Ruby City, designed by architect Sir David Adjaye Obe
I like to collaborate with artists that see space and structure as integral to their work. It involves a merging of skills and aesthetics to create something that has more potential than either discipline can achieve on its own.
That desire must have made Linda Pace (1945-2007) an ideal client for the architect of international renown, for the passionate collector of art was an artist herself. Writing for The Guardian just prior to the October 2019 opening of the Linda Pace Foundation’s Ruby City in San Antonio, Adjaye noted that Ruby City is an:
…example of how place and history are always important. Linda… had cancer and it had just become aggressive. She knew she was starting to go down. She became fascinated with dreams and their interpretation…. Then she drew this place she called Ruby City. Her drawing looks like a shining city on a hill or a Russian Orthodox church. For her it was a vessel, a hope…. a hope that her disappearance would have an impact.
I became fascinated by it. Red had become so important to her that I wanted to use that as a start point. From discussions we had, I looked at San Antonio and the missionaries who came to the region and the structures they built, the incredible monasteries. I also looked at pre-colonization America and Mesoamerican culture and their relationship to making architecture out of mud and raising these incredible citadels all over that part of Texas and New Mexico. The commonality for me between the monasteries and citadels is that they’re both about religion but also about death and communing with the afterlife – and they’re habitation spaces. Those ideas, mixed with her idea of the form, became an idea about architecture articulating light as a revealer of different facets of her art collection….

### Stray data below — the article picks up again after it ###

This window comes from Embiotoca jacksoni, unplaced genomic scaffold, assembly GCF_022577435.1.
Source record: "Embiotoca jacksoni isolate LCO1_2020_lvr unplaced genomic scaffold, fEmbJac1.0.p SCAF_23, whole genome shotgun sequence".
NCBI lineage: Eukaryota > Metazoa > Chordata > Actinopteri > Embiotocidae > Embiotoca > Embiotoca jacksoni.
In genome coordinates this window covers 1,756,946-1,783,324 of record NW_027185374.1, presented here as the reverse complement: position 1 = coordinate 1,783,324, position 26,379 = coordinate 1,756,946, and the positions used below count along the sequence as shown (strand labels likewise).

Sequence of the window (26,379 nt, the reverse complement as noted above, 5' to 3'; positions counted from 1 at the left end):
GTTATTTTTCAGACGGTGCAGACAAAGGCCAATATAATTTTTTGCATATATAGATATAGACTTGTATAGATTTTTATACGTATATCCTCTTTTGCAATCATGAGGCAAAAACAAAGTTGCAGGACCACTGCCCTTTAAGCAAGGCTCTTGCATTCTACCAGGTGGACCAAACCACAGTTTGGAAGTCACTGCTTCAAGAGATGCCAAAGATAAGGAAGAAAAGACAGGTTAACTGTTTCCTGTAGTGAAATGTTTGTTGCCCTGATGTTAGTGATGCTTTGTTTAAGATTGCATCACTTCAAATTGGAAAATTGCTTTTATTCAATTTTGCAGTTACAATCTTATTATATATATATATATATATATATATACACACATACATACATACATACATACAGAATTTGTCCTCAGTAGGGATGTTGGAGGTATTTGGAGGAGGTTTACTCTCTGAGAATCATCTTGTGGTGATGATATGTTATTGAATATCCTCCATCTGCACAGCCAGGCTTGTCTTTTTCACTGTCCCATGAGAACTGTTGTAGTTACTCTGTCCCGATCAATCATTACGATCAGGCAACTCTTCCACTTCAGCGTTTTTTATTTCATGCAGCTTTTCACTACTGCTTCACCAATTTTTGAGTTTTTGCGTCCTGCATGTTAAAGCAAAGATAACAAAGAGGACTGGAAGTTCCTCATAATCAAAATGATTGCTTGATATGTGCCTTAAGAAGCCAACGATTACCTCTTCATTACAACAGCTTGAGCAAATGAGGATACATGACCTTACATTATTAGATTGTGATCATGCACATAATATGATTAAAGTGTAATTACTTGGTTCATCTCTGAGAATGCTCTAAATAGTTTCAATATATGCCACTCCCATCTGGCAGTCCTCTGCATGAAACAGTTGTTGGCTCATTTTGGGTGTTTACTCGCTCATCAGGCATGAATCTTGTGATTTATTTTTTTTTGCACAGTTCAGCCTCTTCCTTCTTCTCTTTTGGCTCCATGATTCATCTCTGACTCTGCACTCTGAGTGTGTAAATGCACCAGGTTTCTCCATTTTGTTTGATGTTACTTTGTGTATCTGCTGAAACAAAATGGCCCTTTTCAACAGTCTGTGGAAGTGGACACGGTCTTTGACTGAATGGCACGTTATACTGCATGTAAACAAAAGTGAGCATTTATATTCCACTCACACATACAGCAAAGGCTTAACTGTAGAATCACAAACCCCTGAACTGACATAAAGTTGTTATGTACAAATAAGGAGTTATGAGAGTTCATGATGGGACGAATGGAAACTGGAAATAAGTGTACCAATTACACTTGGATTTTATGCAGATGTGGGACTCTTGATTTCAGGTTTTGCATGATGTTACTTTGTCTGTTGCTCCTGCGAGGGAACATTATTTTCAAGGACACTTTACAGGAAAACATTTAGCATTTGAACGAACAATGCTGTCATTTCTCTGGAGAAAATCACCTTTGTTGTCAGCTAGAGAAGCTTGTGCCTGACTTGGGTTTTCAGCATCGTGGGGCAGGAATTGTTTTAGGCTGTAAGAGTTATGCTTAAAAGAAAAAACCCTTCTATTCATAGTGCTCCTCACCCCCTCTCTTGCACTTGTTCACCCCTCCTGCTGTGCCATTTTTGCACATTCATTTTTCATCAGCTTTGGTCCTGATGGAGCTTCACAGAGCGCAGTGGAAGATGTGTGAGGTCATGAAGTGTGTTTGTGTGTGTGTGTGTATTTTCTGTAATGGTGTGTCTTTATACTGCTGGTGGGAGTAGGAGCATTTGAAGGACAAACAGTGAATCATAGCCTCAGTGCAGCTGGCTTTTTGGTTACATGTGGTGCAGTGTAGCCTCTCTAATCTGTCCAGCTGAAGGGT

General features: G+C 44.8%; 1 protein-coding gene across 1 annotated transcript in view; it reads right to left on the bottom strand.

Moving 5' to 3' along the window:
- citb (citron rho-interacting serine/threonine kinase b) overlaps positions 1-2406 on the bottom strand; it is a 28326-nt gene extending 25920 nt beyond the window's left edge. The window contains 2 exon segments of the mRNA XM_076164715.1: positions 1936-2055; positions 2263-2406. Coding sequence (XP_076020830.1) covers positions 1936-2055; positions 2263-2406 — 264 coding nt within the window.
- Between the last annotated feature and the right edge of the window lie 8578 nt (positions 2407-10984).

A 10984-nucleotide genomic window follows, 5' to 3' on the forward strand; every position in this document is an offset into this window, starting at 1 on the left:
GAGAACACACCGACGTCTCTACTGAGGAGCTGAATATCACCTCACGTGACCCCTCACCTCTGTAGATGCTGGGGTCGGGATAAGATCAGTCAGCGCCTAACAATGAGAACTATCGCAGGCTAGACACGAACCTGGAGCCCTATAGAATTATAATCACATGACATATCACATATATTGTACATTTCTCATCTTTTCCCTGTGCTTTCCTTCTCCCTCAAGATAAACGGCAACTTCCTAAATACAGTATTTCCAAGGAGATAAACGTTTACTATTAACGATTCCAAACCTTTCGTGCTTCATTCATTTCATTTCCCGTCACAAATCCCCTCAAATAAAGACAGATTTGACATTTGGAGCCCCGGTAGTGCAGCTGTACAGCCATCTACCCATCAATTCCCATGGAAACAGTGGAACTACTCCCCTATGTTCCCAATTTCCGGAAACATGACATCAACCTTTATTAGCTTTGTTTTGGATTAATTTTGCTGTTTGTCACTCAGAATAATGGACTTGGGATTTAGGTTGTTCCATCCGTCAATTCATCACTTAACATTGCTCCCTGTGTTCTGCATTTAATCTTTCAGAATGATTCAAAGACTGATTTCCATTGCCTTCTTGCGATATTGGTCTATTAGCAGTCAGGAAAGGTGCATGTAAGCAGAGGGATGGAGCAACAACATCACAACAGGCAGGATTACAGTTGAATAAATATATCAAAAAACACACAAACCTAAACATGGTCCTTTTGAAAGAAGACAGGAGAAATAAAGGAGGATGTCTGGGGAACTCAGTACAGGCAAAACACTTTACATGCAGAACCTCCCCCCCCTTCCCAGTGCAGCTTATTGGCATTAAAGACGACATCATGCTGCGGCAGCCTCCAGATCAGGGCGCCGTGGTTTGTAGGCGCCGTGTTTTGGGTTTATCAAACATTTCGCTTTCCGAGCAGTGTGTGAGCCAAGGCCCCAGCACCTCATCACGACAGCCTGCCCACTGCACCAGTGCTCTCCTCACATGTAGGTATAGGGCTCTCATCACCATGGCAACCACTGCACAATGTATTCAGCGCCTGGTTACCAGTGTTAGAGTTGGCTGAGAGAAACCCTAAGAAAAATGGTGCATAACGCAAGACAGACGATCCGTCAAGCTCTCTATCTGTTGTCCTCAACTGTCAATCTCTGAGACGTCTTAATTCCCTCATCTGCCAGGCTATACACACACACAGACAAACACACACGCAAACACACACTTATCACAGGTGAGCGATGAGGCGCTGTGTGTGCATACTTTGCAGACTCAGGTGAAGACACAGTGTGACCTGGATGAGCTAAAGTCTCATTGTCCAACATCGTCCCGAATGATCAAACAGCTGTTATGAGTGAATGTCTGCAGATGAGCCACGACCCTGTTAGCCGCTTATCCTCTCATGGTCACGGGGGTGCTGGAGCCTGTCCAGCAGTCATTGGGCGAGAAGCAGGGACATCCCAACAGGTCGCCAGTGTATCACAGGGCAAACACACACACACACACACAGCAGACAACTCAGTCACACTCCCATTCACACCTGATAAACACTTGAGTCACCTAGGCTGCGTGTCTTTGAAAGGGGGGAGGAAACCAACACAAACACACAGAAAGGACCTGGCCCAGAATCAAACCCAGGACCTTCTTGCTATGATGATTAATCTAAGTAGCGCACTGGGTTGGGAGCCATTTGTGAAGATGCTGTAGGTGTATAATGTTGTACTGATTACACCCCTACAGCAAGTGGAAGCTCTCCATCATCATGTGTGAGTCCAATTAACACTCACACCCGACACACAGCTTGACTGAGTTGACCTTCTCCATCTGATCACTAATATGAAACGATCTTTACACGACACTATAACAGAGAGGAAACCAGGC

So the Ruby City building is about Linda, Texas and the collection.
Linda Pace left behind a collection of more 900 works of art in the hands of the foundation that bears her name. The immense collection will be displayed in rotating exhibitions in the new Ruby City and her former studio and Chris Park across the street. Entrance to the campus and galleries is admission-free.
For now, Ruby City addresses the back service vehicle parking lot of an inartistic branch of the United States Post Office, but that dismal view will be dramatically changed as part of Phase Two, now in the planning stages, of the San Pedro Creek Project.